What should not be necessary ?
2013 LEAF 'S' Model with QC & rear-view camera
Bought off-lease Jan 2017 from N. California
Two years in Colorado, now in NM
03/2018: 58 Ahr, 28k miles
11/2018: 56.16 Ahr, 30k miles
-----
2018 Tesla Model 3 LR, Delivered 6/2018

DarthPuppy
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Re: GCC: Emissions Analytics: mass adoption of hybrids, rather than low-volume BEVs most effective for cutting CO2 now,

Fri Jun 21, 2019 11:20 pm

Some will abuse the concept. But PHEV remain a viable route to quickly reduce the pollutants. The fact that some don't plug them in doesn't warrant discriminating regarding the tax credits. When I replaced my ICEV with my Clarity PHEV and gained access to workplace charging, I eliminated 90+% of my gas consumption. If we are going to set the rules based on some people's conduct, then my example warrants higher tax credits because some get more GHG bang for the amount of scarce battery resource and therefore provide better environmental benefits on the whole.

Some BEV owners don't drive theirs to the fullest potential because of range anxiety or their Tesla sized batteries have far more range than they will use daily. Perhaps we shouldn't support tax credits for BEVs because of their conduct?

Sorry, but I can't buy into stances where if I own a BEV, that should be supported but other approaches shouldn't be supported because I can find some nit-pick about some people's conduct. Each of these approaches have their pros and cons and have been debated ad nauseam on this forum. And each is subject to non-optimal use by owners who choose poorly in terms of aligning their purchase and driving conduct in an effective manner to maximize environmental benefit.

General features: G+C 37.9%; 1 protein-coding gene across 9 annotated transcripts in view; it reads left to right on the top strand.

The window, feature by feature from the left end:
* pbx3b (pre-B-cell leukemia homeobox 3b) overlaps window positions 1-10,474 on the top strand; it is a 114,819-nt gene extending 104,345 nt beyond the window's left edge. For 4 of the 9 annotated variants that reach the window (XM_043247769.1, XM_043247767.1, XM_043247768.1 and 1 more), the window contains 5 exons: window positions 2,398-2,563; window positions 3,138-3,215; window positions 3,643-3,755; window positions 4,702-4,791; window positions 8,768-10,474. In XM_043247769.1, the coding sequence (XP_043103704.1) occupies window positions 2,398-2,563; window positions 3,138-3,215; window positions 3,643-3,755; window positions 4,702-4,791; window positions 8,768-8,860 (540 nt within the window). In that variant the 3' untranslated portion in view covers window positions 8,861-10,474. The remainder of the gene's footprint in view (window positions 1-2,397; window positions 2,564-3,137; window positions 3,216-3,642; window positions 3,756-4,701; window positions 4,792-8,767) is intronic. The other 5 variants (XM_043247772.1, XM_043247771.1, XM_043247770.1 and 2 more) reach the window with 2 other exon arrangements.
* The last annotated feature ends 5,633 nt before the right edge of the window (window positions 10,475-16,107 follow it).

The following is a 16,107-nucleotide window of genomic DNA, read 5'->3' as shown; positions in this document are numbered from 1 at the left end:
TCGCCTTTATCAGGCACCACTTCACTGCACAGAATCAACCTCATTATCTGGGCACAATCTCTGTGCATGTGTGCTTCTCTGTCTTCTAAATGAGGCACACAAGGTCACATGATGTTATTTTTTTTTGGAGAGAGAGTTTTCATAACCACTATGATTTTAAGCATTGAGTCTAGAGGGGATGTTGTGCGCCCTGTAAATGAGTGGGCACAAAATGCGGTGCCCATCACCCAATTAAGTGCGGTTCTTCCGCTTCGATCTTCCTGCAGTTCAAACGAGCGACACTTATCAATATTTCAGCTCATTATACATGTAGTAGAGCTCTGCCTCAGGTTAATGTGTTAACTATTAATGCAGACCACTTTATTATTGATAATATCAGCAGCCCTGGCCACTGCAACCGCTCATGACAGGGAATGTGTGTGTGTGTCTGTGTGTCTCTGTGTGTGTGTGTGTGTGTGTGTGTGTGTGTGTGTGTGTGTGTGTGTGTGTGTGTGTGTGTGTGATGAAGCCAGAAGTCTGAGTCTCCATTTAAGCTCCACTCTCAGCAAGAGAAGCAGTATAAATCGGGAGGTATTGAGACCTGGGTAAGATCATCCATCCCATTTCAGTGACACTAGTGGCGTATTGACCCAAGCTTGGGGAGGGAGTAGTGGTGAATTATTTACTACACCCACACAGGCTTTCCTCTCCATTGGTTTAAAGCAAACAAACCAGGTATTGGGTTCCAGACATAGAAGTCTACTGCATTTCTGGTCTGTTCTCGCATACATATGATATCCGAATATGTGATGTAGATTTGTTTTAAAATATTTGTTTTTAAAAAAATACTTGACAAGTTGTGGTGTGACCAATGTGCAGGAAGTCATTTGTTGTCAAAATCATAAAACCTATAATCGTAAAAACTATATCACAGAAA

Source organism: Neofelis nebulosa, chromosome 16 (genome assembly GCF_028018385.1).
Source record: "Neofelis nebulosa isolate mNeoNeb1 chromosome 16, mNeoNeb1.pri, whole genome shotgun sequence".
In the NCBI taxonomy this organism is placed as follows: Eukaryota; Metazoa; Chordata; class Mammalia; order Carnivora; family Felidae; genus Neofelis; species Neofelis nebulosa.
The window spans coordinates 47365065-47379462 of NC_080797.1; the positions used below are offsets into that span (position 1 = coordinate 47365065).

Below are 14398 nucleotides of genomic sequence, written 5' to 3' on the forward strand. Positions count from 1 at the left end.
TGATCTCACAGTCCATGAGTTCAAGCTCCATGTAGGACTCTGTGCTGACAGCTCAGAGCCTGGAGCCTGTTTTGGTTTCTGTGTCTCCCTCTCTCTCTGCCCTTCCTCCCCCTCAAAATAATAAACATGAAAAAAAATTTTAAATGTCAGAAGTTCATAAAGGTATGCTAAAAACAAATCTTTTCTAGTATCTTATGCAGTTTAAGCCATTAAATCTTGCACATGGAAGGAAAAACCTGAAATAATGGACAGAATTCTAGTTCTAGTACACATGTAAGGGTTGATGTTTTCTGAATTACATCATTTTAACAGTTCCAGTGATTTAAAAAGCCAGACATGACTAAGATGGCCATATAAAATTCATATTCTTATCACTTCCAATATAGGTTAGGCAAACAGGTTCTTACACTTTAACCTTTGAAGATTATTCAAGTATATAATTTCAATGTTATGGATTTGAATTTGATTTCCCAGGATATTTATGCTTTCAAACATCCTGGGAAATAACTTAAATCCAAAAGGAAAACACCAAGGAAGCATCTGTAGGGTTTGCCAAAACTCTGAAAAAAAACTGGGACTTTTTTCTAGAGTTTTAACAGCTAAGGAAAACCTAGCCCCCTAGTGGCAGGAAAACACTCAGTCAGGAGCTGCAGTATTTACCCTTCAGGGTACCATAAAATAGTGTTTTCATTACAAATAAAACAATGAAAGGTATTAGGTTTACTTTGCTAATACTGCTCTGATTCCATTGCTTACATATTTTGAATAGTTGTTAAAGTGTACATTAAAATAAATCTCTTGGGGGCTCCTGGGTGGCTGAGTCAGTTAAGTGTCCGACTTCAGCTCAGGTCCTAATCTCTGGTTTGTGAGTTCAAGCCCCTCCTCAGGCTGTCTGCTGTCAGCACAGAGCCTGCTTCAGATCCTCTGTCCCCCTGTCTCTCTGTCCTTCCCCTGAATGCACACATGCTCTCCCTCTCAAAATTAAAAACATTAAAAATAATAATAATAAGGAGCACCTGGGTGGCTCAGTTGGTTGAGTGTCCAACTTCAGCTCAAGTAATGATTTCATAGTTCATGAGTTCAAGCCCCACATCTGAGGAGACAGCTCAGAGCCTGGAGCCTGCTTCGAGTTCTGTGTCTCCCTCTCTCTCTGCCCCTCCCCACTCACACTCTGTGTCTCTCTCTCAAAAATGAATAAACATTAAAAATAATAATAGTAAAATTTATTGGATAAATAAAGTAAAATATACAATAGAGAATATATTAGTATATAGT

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DarthPuppy
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Re: GCC: Emissions Analytics: mass adoption of hybrids, rather than low-volume BEVs most effective for cutting CO2 now,

Fri Jun 21, 2019 11:22 pm

SageBrush wrote:One gritty detail to work out: get people to buy them
Sadly, this is very true. :(
'13 Leaf SL
'18 Honda Clarity Touring PHEV

SageBrush
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Re: GCC: Emissions Analytics: mass adoption of hybrids, rather than low-volume BEVs most effective for cutting CO2 now,

Sat Jun 22, 2019 7:26 am

DarthPuppy wrote: Sorry, but I can't buy into stances where if I own a BEV, that should be supported but other approaches shouldn't be supported because I can find some nit-pick about some people's conduct..
Straw-man argument.

Social support of PHEV via subsidy must take the average plug-in owner behavior into account. This is all about utility.
However, if you want to scrap ALL subsidies and simply tax pollution you have my vote.
2013 LEAF 'S' Model with QC & rear-view camera
Bought off-lease Jan 2017 from N. California
Two years in Colorado, now in NM
03/2018: 58 Ahr, 28k miles
11/2018: 56.16 Ahr, 30k miles
-----
2018 Tesla Model 3 LR, Delivered 6/2018